The road to the LPGA in 2017 officially comes to an end this week at Qualifying School Stage III, as 166 total players will compete for 20 LPGA cards on the Jones and Hills courses of LPGA International.
To determine status for the 2018 LPGA and Symetra Tour seasons, participants will face a grueling 90-hole stroke play format. Each player will be randomly assigned to either the first rotation (Hills-Jones-Hills-Jones) or second rotation (Jones-Hills-Jones-Hills) for rounds one through four.
Pairings will remain the same in rounds one and two, but for rounds three and four, players will be re-paired by score within their respective rotation group. After 72 holes, the field will be cut to the top 70 players and ties. Those making the 72-hole cut will be re-paired for the final round, which will be played on the Hills Course.
Only 20 full-time LPGA cards are up for grabs, so if there is a tie for the 20th position at the conclusion of the tournament, the players tied will compete in a three-hole aggregate stroke-play playoff. If players remain tied following that, they will move to a hole-by-hole playoff. Those who finish in places 21-45, and players tied for 45th, earn conditional LPGA status for 2018.
In total, 31 countries will be represented at the Final Stage. The field also features 73 individuals who held LPGA membership in 2017 including the oldest competitor in the field (Lorie Kane - 52), the No. 41 ranked player in the Rolex Women’s World Golf Rankings in Georgia Hall, 33 players who started at Stage I and eight amateurs.
The qualifying tournament begins on Wednesday, November 29, and ends on Sunday, December 3.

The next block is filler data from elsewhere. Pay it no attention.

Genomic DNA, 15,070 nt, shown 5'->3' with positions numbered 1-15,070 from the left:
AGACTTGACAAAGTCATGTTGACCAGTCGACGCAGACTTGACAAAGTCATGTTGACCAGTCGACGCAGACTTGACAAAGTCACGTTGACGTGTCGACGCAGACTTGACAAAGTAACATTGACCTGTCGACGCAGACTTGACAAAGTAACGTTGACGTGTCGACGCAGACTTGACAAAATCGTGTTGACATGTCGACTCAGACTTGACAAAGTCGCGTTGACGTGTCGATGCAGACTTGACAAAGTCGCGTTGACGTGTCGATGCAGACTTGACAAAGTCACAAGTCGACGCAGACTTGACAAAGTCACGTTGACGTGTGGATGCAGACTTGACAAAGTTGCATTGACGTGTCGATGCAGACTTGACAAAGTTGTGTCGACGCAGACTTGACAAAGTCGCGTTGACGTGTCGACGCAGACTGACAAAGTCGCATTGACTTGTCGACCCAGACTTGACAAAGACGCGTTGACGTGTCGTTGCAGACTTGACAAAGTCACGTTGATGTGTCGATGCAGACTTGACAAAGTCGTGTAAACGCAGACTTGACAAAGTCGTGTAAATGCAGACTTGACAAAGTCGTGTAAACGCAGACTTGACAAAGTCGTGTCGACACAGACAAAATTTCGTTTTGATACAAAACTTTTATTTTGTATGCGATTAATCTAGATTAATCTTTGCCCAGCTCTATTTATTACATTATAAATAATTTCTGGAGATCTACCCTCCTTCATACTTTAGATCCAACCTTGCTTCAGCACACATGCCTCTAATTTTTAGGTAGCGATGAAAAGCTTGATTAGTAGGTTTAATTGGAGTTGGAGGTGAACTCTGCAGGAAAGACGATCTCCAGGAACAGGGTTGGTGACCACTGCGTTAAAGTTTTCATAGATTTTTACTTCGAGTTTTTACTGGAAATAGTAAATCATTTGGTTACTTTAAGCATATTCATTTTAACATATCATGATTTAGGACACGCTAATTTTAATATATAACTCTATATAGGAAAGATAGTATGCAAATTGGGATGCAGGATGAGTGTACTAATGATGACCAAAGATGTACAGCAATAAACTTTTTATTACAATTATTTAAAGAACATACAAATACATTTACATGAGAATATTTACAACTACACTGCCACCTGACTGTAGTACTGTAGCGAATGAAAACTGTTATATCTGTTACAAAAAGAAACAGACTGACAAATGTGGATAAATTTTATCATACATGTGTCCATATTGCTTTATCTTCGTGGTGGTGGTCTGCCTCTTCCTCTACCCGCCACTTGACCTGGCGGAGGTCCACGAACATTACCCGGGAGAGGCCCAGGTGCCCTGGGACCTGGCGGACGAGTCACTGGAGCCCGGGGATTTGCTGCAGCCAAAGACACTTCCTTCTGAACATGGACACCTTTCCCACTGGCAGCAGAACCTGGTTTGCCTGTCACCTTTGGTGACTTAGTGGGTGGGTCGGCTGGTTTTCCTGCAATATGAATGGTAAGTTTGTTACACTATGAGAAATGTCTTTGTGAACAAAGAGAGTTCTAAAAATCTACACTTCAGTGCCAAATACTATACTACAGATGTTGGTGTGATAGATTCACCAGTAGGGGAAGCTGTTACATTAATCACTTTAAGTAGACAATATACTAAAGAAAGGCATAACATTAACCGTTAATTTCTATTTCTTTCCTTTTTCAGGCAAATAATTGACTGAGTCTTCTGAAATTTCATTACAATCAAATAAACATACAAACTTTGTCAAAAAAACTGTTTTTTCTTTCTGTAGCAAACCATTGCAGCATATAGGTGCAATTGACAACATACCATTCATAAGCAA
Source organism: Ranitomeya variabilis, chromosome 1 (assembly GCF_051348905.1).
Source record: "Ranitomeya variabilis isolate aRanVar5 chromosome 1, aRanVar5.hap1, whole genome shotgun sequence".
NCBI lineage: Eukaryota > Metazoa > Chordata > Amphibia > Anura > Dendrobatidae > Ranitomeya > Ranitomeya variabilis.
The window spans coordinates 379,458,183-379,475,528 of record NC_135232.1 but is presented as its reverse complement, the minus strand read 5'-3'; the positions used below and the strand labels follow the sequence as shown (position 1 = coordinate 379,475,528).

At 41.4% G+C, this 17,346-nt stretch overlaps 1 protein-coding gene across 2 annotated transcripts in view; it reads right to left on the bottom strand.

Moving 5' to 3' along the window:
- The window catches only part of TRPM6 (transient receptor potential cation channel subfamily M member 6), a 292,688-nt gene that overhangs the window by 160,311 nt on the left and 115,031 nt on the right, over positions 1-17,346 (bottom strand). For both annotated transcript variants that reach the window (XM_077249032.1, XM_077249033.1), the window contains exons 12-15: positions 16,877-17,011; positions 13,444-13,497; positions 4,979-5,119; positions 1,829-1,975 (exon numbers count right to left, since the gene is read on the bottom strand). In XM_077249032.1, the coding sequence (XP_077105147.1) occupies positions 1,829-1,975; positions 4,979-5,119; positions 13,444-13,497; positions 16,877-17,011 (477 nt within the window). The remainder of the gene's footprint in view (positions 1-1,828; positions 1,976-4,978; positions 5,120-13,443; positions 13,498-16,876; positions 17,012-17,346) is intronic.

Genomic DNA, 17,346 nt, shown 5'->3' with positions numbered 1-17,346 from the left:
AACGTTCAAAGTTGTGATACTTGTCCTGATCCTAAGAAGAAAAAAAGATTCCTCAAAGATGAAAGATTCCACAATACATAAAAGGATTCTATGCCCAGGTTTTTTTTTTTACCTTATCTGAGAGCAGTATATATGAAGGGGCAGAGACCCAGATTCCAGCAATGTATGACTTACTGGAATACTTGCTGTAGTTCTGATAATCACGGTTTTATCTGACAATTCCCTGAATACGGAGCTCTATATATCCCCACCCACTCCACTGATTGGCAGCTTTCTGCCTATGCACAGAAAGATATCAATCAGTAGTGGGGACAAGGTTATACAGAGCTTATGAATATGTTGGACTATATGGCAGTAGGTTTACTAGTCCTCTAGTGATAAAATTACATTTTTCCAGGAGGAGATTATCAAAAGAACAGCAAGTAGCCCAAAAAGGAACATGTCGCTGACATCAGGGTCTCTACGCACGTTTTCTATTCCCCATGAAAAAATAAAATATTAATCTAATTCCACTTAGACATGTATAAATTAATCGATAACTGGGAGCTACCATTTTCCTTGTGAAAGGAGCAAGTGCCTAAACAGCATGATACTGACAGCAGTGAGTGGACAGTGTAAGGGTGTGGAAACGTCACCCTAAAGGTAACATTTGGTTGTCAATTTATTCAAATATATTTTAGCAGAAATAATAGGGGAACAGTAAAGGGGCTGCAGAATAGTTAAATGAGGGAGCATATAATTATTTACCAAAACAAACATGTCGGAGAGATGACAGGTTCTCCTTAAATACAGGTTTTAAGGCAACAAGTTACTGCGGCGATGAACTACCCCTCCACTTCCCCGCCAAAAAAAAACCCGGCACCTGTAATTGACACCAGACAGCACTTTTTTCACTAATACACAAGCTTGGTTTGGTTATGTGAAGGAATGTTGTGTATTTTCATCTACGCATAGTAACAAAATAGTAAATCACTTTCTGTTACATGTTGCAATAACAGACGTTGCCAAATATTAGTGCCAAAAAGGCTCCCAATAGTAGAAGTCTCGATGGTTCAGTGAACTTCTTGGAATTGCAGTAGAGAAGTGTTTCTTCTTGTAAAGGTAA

HALL THE HEADLINER
She stole the show as a member of Team Europe at this year’s Solheim Cup in Des Moines, Iowa, and now Georgia Hall (Wimborne, England) looks to do the same at Stage III of LPGA Qualifying School.
At No. 41 in the Rolex Women’s World Golf Rankings, Hall has emerged as one of the blossoming young stars in women’s golf. She was the only player for either side to play all five matches at the Solheim Cup, a feat that turned a lot of heads.
Even with the increased attention, she is staying calm and focused.
“Leading up to Solheim, and after that as well, has been a little bit of pressure. I haven’t really felt it,” said Hall. “Like I say, it’s just another tournament week and I’m not going to put any pressure on myself.”
Since capturing top honors at Stage II of Q-School, Hall spent some time at home and also competed in the Fatima Bint Mubarak Ladies Open on the Ladies European Tour in Abu Dhabi, where she finished second. Following that event, Hall enjoyed a trip to Pebble Beach before making her way to Florida.
With all the travel, it has taken time to acclimate to changing sleep patterns, as well as different climates.
“California was so much colder than here,” Hall said. “I’m adjusted. It took me a while in California, like five to six days. Now I think I’m fine.”
The No. 1 player on the 2017 Order of Merit for the LET, Hall has experience when it comes to an extended competitive tournament. Having that background is certain to help throughout the Final Stage.
“I’ve played tour school for the European Tour and that was five rounds,” said Hall. “Since then I haven’t really done it. I’m just going to take it slowly and be very patient. That’s the key for the week.”
While Hall has the formula and mindset to work her way through five rounds, she isn’t too familiar with the Bermuda grass at LPGA International. For the accomplished 21-year-old, that might be the only learning curve that stands in her way from earning a LPGA card with a top 20 finish.
“I think it’s quite tricky to read, if it’s going to come out fast or not,” Hall said. “If I hit the greens and keep my long game good then it shouldn’t be a problem. I’m just looking to have a consistent week since it’s a long five rounds.”
STRÖM READY TO TURN PRO
Arizona State junior Linnea Ström (Gothenburg, Sweden) is No. 9 in the Women’s World Amateur Golf Rankings and ready to flip her status from amateur to professional.
In an interview on Monday, Ström said she will turn pro following Stage III if she finishes in the top 45.
“That was one of my goals before coming here, that I need to know exactly what I’m going to do if I end up top 20, or top 45,” said Ström. “I didn’t want to feel that I had to think about it when I’m playing. I talked to my coaches in school, but also coaches back home that always support me. We all got together and we know that this is the best option for me.”